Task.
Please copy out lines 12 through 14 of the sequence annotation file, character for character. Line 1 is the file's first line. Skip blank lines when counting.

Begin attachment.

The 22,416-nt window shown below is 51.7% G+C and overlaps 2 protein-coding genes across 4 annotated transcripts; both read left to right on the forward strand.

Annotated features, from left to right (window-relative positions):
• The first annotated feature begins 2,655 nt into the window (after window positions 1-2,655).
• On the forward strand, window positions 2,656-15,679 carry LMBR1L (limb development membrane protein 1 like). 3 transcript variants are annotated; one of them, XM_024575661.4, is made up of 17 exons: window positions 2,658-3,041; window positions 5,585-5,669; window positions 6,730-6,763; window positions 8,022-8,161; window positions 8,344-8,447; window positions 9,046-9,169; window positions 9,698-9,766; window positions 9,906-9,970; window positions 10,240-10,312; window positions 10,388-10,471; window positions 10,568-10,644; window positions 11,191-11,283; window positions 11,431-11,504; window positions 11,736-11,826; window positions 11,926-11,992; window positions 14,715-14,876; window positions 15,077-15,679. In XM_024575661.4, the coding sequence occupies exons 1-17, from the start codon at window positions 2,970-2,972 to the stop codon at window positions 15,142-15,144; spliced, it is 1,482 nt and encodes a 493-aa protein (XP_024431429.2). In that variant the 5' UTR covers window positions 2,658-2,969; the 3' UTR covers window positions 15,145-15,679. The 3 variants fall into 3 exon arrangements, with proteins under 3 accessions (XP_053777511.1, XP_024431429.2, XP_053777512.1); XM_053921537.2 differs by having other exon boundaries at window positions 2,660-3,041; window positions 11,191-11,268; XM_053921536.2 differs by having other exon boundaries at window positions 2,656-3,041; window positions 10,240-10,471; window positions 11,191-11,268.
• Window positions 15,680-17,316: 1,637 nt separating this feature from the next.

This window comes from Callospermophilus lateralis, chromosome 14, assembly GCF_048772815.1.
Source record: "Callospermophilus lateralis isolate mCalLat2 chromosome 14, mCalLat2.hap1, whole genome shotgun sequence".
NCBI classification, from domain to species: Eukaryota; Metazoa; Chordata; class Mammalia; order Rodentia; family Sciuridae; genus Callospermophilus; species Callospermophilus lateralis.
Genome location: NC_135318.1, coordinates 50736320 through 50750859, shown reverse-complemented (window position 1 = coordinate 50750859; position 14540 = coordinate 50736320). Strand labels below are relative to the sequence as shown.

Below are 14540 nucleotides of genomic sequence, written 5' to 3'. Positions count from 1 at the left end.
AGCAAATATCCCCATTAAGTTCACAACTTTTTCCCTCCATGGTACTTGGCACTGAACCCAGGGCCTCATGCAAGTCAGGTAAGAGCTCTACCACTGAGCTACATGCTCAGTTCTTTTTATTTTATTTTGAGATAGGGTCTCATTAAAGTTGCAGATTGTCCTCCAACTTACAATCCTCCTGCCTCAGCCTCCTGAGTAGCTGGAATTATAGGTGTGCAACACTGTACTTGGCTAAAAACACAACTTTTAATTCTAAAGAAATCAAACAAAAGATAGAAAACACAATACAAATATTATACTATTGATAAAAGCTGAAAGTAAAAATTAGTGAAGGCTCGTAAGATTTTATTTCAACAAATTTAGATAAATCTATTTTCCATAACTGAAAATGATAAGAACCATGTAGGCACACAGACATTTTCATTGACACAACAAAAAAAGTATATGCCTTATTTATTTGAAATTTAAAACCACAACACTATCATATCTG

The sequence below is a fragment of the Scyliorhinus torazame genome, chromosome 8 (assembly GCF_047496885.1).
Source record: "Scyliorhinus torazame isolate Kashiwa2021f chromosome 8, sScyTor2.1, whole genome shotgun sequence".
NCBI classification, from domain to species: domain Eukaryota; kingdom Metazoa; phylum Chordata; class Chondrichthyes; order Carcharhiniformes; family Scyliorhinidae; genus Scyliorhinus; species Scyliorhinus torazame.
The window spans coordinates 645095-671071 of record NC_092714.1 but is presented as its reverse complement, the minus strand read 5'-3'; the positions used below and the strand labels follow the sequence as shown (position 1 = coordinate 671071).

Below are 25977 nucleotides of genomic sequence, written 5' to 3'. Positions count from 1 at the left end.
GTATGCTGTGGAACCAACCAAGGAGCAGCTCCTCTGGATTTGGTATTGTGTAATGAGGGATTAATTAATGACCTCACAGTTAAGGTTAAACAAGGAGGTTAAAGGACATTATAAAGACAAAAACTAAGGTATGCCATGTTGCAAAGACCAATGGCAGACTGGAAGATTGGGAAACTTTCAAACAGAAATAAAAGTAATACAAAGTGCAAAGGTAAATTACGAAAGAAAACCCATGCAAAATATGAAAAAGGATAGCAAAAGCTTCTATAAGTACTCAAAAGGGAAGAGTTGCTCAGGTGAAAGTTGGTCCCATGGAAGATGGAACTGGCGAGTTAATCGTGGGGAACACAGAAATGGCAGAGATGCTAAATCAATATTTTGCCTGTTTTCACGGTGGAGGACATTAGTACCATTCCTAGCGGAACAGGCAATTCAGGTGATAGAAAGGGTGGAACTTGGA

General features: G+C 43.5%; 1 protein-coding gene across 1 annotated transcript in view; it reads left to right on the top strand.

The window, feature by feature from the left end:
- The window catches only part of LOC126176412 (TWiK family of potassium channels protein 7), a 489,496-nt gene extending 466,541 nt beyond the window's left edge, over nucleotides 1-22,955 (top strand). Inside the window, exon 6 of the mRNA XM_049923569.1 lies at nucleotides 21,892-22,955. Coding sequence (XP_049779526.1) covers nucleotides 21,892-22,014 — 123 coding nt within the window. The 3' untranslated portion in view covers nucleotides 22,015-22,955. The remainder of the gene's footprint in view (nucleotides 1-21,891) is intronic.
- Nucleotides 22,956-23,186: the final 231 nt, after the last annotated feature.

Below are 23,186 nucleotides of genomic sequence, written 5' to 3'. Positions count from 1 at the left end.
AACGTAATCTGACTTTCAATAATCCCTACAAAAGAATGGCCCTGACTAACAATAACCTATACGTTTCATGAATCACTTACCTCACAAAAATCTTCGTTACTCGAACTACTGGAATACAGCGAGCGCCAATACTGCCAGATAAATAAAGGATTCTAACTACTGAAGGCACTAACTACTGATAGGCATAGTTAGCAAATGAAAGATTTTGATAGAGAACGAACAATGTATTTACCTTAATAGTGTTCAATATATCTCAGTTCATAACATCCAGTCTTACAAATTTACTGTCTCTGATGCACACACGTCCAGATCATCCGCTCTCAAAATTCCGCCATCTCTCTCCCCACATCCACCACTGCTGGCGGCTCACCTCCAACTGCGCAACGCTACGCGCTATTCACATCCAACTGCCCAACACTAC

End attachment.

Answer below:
The sequence below is a fragment of the Scyliorhinus torazame genome, chromosome 8 (assembly GCF_047496885.1).
Source record: "Scyliorhinus torazame isolate Kashiwa2021f chromosome 8, sScyTor2.1, whole genome shotgun sequence".
NCBI classification, from domain to species: domain Eukaryota; kingdom Metazoa; phylum Chordata; class Chondrichthyes; order Carcharhiniformes; family Scyliorhinidae; genus Scyliorhinus; species Scyliorhinus torazame.